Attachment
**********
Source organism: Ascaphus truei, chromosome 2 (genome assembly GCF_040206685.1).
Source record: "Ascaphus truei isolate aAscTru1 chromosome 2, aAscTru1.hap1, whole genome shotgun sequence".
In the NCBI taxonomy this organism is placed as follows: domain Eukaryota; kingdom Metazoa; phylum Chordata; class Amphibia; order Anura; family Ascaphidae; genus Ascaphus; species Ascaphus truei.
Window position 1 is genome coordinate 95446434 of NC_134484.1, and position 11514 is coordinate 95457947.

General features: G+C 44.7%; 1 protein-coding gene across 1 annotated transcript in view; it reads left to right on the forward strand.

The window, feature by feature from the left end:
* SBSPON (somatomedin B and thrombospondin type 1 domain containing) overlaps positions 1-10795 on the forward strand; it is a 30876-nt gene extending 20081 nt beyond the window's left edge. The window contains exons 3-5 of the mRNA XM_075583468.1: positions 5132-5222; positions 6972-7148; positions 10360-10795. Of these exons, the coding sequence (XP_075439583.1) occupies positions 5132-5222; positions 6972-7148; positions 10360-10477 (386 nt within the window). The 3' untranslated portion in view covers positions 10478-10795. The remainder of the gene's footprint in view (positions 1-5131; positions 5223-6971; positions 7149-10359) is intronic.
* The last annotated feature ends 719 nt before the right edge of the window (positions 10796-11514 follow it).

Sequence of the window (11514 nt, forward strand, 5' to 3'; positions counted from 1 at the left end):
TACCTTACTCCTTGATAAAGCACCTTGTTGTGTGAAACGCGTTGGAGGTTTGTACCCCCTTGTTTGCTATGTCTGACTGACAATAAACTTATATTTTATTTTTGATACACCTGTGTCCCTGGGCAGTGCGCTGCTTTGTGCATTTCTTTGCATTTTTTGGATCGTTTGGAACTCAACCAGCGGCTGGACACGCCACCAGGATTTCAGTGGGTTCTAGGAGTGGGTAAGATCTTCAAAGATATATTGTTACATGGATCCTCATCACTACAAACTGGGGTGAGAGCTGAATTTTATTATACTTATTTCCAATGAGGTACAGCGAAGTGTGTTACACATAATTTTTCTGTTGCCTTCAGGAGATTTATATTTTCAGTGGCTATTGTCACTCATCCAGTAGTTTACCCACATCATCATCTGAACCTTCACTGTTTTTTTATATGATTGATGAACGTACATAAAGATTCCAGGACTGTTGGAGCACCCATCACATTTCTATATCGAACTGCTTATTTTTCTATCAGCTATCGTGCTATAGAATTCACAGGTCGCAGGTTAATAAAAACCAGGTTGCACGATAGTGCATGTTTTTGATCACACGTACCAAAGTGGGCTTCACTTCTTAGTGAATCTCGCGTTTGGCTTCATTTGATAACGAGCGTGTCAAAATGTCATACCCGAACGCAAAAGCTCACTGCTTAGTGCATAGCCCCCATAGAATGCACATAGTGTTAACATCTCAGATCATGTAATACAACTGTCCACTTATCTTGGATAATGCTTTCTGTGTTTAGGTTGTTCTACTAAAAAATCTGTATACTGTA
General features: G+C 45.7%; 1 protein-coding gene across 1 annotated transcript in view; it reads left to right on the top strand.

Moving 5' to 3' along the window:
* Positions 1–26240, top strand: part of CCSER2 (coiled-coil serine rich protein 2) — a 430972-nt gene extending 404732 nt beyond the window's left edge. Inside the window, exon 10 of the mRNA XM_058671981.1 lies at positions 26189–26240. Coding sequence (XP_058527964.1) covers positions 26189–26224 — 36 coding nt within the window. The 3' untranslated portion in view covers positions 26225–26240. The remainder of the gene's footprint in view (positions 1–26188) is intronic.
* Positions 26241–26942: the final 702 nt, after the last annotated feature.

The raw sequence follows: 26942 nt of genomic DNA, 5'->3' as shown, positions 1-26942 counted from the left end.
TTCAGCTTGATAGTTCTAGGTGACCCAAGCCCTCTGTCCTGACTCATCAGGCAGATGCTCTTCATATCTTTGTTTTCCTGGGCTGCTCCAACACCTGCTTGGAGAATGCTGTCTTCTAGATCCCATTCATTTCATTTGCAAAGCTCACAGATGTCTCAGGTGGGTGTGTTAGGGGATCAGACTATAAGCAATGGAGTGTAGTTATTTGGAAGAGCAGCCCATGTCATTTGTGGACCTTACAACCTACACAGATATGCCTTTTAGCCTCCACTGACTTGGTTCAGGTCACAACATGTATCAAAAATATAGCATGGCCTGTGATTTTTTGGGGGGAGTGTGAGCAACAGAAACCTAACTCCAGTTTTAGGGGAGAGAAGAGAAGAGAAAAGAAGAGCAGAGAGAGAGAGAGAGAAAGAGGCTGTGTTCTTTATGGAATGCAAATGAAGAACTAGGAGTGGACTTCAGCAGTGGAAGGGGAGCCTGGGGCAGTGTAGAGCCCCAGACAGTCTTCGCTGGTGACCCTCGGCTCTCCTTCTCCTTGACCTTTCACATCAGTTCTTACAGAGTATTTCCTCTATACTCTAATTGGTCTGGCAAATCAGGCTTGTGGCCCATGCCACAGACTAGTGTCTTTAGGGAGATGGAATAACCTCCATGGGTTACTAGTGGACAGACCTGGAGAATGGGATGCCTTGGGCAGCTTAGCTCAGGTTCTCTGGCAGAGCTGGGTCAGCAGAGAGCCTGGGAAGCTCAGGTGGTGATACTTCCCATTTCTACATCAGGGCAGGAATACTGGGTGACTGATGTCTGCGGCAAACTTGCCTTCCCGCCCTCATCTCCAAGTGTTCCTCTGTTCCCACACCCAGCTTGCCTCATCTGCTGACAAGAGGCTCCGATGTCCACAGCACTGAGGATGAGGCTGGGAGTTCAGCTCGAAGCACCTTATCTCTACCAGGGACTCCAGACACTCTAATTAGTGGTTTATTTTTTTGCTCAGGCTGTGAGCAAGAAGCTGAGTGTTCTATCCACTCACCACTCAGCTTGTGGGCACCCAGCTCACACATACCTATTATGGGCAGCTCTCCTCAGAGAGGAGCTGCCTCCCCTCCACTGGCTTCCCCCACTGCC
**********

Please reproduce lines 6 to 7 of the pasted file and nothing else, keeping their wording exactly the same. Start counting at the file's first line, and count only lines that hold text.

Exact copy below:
The window, feature by feature from the left end:
* SBSPON (somatomedin B and thrombospondin type 1 domain containing) overlaps positions 1-10795 on the forward strand; it is a 30876-nt gene extending 20081 nt beyond the window's left edge. The window contains exons 3-5 of the mRNA XM_075583468.1: positions 5132-5222; positions 6972-7148; positions 10360-10795. Of these exons, the coding sequence (XP_075439583.1) occupies positions 5132-5222; positions 6972-7148; positions 10360-10477 (386 nt within the window). The 3' untranslated portion in view covers positions 10478-10795. The remainder of the gene's footprint in view (positions 1-5131; positions 5223-6971; positions 7149-10359) is intronic.